The company previously attempted to go public in 2021 to no avail – but it did end up raising over $1 billion that same year, earning a private market valuation of $10 billion back then.

The company’s current financial figures aren’t exactly music to investors’ ears. In its SEC filing, Reddit reported a net loss of $90.8 million in 2023, compared with a $158 million loss the year before. They did report $804 million in 2023 annual revenue, up about 21% from $666 million in 2022.

Still, a $90.8 million net loss doesn’t paint a favorable picture for the financial health of a company poised to go public.

The company also just went through a rough patch last year, when it started charging for access to its API, drawing ire from many subreddits that relied heavily on third party apps to moderate and view Reddit content.

So, why go public now? 

Some posit that Reddit is trying to “ride the wave of generative AI” with this Google deal to maximize their valuation. It’s possible Reddit may strike similar deals with other AI companies, providing them a steady, lucrative stream of income for the foreseeable future.

Others are a bit more pessimistic, suggesting that the company is executing a pump-and-dump IPO with the goal of providing liquidity for the existing shareholders and hitting a specific market cap valuation so executives can access their performance-restricted share units (PRSU).

Financial experts are already warning retail investors about buying Reddit stock. 

“Reddit’s IPO marks the return of the junk IPO. I think the company may never monetize its platform without angering its users and the entire premise of Reddit is user-generated content. This business model is inescapably built on a catch-22: make money or please users,” wrote David Trainer for Forbes.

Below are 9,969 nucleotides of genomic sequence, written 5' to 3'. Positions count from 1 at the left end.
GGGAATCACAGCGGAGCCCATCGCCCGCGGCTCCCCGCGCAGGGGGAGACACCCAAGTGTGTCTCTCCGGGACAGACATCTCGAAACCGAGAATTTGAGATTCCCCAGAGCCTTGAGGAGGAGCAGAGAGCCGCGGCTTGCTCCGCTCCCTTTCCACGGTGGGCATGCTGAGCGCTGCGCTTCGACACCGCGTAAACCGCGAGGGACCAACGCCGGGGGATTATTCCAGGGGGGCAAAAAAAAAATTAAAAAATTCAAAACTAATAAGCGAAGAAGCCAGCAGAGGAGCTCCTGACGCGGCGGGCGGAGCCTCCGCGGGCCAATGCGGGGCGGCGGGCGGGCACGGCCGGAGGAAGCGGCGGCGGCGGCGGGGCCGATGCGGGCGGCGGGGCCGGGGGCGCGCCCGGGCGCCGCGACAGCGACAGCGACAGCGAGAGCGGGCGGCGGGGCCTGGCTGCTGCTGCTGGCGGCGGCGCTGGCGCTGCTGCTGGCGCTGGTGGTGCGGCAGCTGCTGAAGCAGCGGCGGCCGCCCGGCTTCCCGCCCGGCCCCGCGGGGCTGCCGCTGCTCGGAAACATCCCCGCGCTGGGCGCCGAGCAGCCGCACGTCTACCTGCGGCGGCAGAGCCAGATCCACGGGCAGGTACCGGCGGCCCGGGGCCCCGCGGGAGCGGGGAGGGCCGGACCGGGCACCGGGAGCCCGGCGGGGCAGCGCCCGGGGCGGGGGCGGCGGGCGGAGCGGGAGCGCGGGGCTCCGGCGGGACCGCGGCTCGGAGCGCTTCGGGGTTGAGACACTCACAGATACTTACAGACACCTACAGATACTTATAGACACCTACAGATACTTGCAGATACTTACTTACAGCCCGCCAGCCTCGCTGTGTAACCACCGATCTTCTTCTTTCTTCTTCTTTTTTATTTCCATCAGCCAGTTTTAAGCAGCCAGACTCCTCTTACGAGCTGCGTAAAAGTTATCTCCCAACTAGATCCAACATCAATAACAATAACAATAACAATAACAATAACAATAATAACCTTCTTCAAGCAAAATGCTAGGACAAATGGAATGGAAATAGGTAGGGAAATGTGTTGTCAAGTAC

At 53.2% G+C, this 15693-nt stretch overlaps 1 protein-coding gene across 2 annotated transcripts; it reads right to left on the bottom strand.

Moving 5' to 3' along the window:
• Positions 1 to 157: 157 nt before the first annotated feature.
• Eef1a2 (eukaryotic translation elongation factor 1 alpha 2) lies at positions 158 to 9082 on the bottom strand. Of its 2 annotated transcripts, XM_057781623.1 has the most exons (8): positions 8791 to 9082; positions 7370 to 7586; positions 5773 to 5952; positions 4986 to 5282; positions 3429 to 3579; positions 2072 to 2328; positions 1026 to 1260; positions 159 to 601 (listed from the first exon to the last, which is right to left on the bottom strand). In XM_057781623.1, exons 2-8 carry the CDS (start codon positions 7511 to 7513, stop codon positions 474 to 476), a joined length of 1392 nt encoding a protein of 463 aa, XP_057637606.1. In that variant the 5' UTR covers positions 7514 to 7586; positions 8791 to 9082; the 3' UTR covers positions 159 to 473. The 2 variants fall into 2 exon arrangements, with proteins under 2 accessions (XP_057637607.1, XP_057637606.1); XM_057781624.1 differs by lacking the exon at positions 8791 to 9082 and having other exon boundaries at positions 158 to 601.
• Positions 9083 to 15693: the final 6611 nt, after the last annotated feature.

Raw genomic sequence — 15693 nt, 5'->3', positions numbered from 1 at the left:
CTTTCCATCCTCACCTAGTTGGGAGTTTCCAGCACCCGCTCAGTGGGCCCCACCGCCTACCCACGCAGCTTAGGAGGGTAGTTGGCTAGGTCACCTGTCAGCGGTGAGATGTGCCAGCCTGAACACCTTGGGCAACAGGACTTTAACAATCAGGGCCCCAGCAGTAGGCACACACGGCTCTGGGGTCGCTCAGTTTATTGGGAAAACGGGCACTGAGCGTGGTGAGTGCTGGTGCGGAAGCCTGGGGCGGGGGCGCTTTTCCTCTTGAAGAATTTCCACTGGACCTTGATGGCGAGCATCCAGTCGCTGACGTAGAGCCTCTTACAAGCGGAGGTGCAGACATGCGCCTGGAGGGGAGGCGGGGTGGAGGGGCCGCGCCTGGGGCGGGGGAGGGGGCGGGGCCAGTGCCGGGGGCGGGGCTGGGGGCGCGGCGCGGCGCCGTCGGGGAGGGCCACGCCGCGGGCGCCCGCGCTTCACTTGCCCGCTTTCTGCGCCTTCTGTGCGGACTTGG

What Could The IPO Do For Reddit?

Regardless of what the future holds for Reddit, it’ll certainly be receiving a boost of income come its IPO. What could Reddit do with the funds? And could Reddit’s IPO help grow its user base, and actually improve user experience?

In its filings, Reddit said it plans to spend $467 million on R&D, which has led to confusion among some users. “$468m of R&D? This site hasn’t changed since 2011,” wrote u/Winterough.

R&D could go into investing into better adtech, or improving the platform’s infrastructure to be better suited for AI training – both of which help to increase Reddit’s profitability but not its user experience.

Possible R&D investments that could actually improve user experience would be enhancing their mobile app (which many users are stubbornly refusing to adopt), improving its internal search, expanding localization and internationalization efforts or developing better content moderation and content discovery tools.

Improved content moderation, especially to combat hate speech, illegal content and AI-generated spam, would also improve the quality of its data and possibly make data-sharing deals more attractive for other AI companies.

In its prospectus, Reddit said another way it’s looking to monetize is by creating a developer platform and contributor program to help individuals monetize their work and creations. It also hopes to create a user-to-user marketplace for buying and selling digital and physical goods. An infusion of cash from the IPO could help fund these new features.

It’s still too soon to say whether or not Reddit, or its users, will see much upside from the IPO. While the sentiment around Reddit’s success as a public company has been relatively negative, the platform does boast a growing user base and a shiny, new AI deal with Google.